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business, improvement, leadership, lean, Uncategorized

Are We Happy With Mediocrity?

“Nobody gives a hoot about profit.  I mean long-term profit.  We talk about it, but we don’t do anything about it.”W. Edwards Deming

Why do so many companies seem to be happy with mediocre performance? People generally consider the idea of having it all – perfect safety, high quality, short cycle times, low costs – as something that is impossible to achieve.  As a result, the bar is set low and everyone feels good when the low targets are achieved.

So often, it is our experience that interferes with moving to the next level of performance. We don’t set aggressive targets because we know they are impossible to achieve and, in the end, we don’t want to be disappointed or suffer the consequences of missing a target. As a result, we trudge along with average results and view many problems as inevitable or out of our control. If we’re lucky, our competitors operate in the same mode. If not, we fall further and further behind until we are either acquired or forced to close our doors.

Energy Can Be Created and Destroyed

A group-wide acceptance of problems as inevitable is what causes people to lose their energy and inspiration. When one views significant improvement as impossible, intrinsic motivation wanes and extrinsic motivation – e.g., compensation – dominates. And the longer this type of “it happens” mentality continues within a company and the more deeply engrained it becomes in the culture, the more difficult it becomes to change course.

Leaders can stop or prevent mental mediocrity by first realizing that their own behaviors and the systems they created may at the root of the problem. It’s not necessarily easy to do, but letting go of some traditional beliefs and methods of management can begin to drive the type of change that can energize improvement efforts and give people the confidence that they can have it all.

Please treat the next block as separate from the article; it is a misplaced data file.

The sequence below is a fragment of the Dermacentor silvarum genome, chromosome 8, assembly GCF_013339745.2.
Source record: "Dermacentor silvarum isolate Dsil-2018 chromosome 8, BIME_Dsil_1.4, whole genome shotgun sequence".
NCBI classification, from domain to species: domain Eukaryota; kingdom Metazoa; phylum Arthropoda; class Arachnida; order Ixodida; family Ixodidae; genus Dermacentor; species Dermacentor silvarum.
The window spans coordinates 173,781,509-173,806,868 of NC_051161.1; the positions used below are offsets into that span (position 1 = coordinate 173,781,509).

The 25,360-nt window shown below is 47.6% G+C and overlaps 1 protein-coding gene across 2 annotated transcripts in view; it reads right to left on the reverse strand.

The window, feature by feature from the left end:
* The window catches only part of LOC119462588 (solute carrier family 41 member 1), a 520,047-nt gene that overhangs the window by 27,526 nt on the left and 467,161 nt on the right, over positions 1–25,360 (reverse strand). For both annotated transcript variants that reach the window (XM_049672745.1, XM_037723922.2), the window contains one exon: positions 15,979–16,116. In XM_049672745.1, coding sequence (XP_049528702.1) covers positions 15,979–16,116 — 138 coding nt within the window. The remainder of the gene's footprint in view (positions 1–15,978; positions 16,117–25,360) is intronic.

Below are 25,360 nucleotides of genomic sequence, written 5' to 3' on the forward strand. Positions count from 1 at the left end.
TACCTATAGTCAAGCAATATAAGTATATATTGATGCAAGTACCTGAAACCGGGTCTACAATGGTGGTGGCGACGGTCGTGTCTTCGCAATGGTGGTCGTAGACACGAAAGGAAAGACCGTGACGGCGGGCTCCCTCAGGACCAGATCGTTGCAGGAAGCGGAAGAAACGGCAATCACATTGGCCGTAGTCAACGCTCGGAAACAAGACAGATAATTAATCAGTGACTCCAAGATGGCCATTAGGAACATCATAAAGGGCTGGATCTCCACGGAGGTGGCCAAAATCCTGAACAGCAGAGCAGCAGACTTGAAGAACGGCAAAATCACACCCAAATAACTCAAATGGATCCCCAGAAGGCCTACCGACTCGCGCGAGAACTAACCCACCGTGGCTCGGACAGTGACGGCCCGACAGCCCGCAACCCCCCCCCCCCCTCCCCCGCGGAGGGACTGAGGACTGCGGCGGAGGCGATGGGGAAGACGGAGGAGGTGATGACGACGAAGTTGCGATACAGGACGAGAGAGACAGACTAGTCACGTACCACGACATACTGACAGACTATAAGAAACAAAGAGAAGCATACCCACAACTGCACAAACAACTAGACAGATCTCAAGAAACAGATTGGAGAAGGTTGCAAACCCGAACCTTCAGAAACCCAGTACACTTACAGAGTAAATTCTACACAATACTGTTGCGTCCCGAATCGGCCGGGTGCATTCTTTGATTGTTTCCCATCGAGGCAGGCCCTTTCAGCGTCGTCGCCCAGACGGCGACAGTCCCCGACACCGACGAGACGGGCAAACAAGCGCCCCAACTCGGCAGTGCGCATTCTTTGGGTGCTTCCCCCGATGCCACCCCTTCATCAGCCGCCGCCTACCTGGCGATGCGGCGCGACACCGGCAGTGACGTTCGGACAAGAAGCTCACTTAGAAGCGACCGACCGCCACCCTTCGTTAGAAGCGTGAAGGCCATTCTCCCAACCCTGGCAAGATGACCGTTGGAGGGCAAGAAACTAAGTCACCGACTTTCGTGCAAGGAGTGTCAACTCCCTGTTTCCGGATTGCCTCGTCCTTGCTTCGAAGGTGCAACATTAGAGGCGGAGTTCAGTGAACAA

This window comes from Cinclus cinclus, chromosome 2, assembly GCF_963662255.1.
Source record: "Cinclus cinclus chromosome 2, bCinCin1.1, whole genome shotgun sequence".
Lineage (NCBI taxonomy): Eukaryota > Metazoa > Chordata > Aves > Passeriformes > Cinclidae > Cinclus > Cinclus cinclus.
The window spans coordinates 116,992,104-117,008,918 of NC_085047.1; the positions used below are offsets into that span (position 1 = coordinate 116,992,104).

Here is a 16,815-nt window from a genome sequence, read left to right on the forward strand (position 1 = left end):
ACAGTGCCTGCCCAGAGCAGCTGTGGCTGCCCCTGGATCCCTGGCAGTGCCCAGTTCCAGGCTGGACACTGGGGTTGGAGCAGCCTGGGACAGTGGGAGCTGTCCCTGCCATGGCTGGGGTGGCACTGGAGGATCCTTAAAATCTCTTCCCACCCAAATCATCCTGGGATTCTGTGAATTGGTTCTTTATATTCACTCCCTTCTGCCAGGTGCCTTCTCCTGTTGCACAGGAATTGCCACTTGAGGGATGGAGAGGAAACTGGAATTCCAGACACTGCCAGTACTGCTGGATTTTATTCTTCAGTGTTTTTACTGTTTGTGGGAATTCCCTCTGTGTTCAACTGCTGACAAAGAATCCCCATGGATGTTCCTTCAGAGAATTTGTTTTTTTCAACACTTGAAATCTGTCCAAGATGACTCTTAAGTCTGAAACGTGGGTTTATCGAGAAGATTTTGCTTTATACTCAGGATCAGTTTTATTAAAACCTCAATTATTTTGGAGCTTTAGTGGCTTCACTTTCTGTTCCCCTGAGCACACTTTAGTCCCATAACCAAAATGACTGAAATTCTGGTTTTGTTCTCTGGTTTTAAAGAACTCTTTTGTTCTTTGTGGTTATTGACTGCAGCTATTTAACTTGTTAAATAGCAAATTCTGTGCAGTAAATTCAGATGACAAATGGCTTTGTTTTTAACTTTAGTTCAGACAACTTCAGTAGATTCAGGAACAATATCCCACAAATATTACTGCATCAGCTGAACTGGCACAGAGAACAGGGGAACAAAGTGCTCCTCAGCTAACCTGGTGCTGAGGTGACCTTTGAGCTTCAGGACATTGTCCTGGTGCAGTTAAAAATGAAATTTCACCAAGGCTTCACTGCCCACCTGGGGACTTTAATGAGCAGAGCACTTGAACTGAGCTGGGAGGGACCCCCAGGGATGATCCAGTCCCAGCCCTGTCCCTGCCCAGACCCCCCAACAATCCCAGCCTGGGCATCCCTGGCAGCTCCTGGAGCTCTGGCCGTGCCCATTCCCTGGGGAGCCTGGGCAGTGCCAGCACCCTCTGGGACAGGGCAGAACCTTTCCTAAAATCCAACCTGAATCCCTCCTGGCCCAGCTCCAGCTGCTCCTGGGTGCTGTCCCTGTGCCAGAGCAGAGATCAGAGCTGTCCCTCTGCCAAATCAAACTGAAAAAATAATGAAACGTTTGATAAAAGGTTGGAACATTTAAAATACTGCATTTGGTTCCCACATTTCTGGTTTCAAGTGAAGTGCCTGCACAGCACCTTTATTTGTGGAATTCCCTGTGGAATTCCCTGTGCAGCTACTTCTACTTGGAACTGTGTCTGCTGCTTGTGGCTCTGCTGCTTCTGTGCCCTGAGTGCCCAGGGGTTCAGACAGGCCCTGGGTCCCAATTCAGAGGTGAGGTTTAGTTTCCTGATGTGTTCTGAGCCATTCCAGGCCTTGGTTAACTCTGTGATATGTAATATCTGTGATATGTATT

To do this first requires that leaders believe that problems are not inevitable and that the company has the ultimate control over its own future. They must fundamentally believe that they can have it all.

Stretching Without Breaking

Leaders have to trust that the people in the organization possess the talent to successfully tackle the difficult problems facing the company. They must often develop this ability, though, by stretching people and encouraging them to accept challenging projects and targets, and coaching them in their efforts to succeed. People won’t always be successful in achieving the target (if they are, they’re probably not being stretched enough), but the learning and development that occurs with each project is invaluable to tackling future problems and opportunities.

stretch target refers to a target that is difficult, but not impossible to achieve and, although you can’t stretch people all the time, you’ve got to make sure there is enough tension within the organization to keep people developing and the company’s performance improving.

Getting people to accept stretch objectives assumes that they will not be penalized for missing a target. Reward systems need to support development and participation in stretching the organization rather than merely meeting a target. If you encourage people to stretch but continue with a reward system based on meeting targets, nothing will change. People will continue to pursue safe targets and push back on any attempt to stretch. In the end, mediocrity will reign.

More often than not, organizations cause their own problems. The effects of problems caused by the external environment tend to pale in comparison to those created on the inside. Understanding and accepting this, however, often requires a shift in thinking toward the idea that mediocrity is unacceptable and that the organization can, and will, have it all.

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About Gregg Stocker

Gregg Stocker is a lean advisor for Hess Corporation. He possesses over 20 years experience in a variety of disciplines including operations, manufacturing, human resources, quality, and strategic planning, and has worked in manufacturing, service, and oil & gas industries. He has extensive international experience, including successfully leading an $65 million business in The Netherlands. He authored the book, “Avoiding the Corporate Death Spiral: Recognizing & Eliminating the Signs of Decline,” (Quality Press, 2006) and was a contributing author to "The Lean Handbook," (Quality Press, 2012). Gregg is a frequent speaker and recognized expert in business and performance improvement having been interviewed on television, radio, and in a number of newspaper and magazine articles including The New York Times, Washington Post, BusinessWeek, and InformationWeek. Gregg has implemented change in organizations ranging in size from $10 million to more than $100 billion. He is a team-oriented leader who achieves results by improving teamwork, focus, and communication throughout the organization.

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